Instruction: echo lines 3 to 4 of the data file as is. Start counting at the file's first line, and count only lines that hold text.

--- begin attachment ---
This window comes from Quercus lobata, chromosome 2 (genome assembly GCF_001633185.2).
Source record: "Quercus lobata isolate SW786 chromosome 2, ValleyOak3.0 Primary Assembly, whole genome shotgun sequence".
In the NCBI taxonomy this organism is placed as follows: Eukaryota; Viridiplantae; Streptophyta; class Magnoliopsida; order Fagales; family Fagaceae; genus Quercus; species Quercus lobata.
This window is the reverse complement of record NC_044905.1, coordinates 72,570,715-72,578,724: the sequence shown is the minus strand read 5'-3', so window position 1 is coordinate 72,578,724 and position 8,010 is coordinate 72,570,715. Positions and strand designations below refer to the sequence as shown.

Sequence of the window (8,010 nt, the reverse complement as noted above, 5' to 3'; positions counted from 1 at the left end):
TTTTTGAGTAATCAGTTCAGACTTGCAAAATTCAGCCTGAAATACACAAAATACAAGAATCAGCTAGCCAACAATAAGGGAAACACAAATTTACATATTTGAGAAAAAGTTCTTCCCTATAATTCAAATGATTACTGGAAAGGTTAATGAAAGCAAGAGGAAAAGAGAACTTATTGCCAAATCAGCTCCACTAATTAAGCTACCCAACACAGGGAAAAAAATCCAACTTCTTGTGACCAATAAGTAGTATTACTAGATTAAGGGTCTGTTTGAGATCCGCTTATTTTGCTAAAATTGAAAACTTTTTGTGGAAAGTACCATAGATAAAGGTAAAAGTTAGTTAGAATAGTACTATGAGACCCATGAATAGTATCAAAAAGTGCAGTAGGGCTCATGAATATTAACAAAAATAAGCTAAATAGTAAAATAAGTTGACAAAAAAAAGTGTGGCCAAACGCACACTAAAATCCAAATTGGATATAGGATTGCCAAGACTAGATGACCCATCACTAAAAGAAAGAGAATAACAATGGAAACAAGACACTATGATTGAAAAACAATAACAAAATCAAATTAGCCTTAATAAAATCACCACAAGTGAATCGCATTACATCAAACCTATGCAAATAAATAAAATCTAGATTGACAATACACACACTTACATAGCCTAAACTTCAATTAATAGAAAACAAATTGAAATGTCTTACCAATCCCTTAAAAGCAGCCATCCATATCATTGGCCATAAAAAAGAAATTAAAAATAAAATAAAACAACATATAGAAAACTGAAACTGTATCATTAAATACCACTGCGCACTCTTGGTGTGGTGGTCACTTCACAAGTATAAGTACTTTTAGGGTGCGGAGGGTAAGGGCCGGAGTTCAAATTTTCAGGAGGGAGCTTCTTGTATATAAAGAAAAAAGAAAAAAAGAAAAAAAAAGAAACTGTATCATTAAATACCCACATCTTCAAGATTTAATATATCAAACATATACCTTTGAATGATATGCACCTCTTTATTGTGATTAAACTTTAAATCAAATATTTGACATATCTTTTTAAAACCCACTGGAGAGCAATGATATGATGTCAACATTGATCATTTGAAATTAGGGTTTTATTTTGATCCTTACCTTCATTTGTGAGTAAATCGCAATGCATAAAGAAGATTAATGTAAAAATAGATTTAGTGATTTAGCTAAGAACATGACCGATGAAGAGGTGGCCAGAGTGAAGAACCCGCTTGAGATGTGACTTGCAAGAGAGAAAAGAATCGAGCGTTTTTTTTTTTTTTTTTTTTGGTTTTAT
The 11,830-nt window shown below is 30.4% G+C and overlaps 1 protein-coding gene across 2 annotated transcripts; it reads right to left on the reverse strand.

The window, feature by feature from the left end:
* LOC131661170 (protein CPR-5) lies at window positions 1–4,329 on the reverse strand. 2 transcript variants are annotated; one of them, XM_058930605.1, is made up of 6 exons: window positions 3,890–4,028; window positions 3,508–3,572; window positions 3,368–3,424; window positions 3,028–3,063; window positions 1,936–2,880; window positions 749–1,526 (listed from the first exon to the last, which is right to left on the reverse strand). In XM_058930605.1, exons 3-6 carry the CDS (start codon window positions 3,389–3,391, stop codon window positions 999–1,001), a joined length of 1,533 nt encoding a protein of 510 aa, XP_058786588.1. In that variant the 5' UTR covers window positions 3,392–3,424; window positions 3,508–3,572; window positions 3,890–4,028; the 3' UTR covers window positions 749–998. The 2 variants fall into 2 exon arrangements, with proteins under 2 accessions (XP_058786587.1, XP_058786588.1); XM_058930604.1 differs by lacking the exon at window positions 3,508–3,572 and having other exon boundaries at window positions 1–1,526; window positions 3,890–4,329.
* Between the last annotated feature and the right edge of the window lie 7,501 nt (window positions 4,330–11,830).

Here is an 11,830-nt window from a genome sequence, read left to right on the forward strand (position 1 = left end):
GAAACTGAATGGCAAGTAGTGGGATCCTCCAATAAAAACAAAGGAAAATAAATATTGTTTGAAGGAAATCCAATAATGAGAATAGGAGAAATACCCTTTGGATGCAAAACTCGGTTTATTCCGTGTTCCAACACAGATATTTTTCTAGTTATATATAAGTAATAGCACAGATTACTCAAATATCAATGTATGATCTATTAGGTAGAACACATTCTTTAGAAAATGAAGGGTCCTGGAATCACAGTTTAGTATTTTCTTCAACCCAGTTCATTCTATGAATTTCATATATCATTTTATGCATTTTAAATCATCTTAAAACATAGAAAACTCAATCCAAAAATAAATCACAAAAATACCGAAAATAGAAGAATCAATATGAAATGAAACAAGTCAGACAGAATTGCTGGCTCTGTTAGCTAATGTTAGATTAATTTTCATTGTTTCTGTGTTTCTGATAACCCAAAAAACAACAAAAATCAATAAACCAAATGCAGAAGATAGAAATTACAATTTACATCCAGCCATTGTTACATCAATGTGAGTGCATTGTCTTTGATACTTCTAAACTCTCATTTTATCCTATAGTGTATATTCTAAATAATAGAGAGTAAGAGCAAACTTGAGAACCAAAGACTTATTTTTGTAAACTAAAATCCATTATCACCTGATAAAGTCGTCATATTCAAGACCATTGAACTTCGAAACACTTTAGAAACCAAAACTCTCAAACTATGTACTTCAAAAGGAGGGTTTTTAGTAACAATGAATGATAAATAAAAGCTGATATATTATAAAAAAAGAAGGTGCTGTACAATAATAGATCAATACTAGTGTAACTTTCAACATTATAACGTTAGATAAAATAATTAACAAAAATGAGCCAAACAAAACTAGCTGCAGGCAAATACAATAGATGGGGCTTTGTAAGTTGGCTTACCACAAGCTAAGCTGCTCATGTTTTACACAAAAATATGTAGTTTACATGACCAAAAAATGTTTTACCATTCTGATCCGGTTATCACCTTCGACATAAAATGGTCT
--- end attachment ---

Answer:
In the NCBI taxonomy this organism is placed as follows: Eukaryota; Viridiplantae; Streptophyta; class Magnoliopsida; order Fagales; family Fagaceae; genus Quercus; species Quercus lobata.
This window is the reverse complement of record NC_044905.1, coordinates 72,570,715-72,578,724: the sequence shown is the minus strand read 5'-3', so window position 1 is coordinate 72,578,724 and position 8,010 is coordinate 72,570,715. Positions and strand designations below refer to the sequence as shown.